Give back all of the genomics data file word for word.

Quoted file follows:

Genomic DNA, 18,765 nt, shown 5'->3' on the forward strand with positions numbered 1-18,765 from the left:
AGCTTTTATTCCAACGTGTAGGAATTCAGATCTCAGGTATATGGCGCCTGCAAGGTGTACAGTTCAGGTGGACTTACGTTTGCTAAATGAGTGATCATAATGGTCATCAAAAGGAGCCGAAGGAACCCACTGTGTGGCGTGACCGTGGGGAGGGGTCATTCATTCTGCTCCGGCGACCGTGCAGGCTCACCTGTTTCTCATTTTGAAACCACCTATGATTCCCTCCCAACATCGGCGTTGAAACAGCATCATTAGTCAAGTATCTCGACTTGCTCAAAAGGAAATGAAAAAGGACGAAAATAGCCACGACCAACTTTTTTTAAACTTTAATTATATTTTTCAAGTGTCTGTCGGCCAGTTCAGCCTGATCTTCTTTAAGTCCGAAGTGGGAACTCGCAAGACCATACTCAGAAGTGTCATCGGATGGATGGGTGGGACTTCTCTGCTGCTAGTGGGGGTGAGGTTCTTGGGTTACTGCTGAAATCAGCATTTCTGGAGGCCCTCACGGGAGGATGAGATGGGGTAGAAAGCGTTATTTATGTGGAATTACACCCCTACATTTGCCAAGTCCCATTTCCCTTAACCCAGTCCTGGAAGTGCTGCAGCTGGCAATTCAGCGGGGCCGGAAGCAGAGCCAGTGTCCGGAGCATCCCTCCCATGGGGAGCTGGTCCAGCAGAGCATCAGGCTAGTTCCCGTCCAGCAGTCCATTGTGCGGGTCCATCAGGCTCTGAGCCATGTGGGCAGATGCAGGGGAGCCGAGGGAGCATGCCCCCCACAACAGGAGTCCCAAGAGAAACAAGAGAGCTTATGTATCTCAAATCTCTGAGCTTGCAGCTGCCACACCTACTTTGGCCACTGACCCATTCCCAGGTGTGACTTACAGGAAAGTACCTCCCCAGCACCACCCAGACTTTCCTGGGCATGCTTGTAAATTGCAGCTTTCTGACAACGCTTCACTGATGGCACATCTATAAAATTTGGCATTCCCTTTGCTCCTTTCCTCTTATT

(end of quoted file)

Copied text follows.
Genomic DNA, 18,765 nt, shown 5'->3' on the forward strand with positions numbered 1-18,765 from the left:
AGCTTTTATTCCAACGTGTAGGAATTCAGATCTCAGGTATATGGCGCCTGCAAGGTGTACAGTTCAGGTGGACTTACGTTTGCTAAATGAGTGATCATAATGGTCATCAAAAGGAGCCGAAGGAACCCACTGTGTGGCGTGACCGTGGGGAGGGGTCATTCATTCTGCTCCGGCGACCGTGCAGGCTCACCTGTTTCTCATTTTGAAACCACCTATGATTCCCTCCCAACATCGGCGTTGAAACAGCATCATTAGTCAAGTATCTCGACTTGCTCAAAAGGAAATGAAAAAGGACGAAAATAGCCACGACCAACTTTTTTTAAACTTTAATTATATTTTTCAAGTGTCTGTCGGCCAGTTCAGCCTGATCTTCTTTAAGTCCGAAGTGGGAACTCGCAAGACCATACTCAGAAGTGTCATCGGATGGATGGGTGGGACTTCTCTGCTGCTAGTGGGGGTGAGGTTCTTGGGTTACTGCTGAAATCAGCATTTCTGGAGGCCCTCACGGGAGGATGAGATGGGGTAGAAAGCGTTATTTATGTGGAATTACACCCCTACATTTGCCAAGTCCCATTTCCCTTAACCCAGTCCTGGAAGTGCTGCAGCTGGCAATTCAGCGGGGCCGGAAGCAGAGCCAGTGTCCGGAGCATCCCTCCCATGGGGAGCTGGTCCAGCAGAGCATCAGGCTAGTTCCCGTCCAGCAGTCCATTGTGCGGGTCCATCAGGCTCTGAGCCATGTGGGCAGATGCAGGGGAGCCGAGGGAGCATGCCCCCCACAACAGGAGTCCCAAGAGAAACAAGAGAGCTTATGTATCTCAAATCTCTGAGCTTGCAGCTGCCACACCTACTTTGGCCACTGACCCATTCCCAGGTGTGACTTACAGGAAAGTACCTCCCCAGCACCACCCAGACTTTCCTGGGCATGCTTGTAAATTGCAGCTTTCTGACAACGCTTCACTGATGGCACATCTATAAAATTTGGCATTCCCTTTGCTCCTTTCCTCTTATT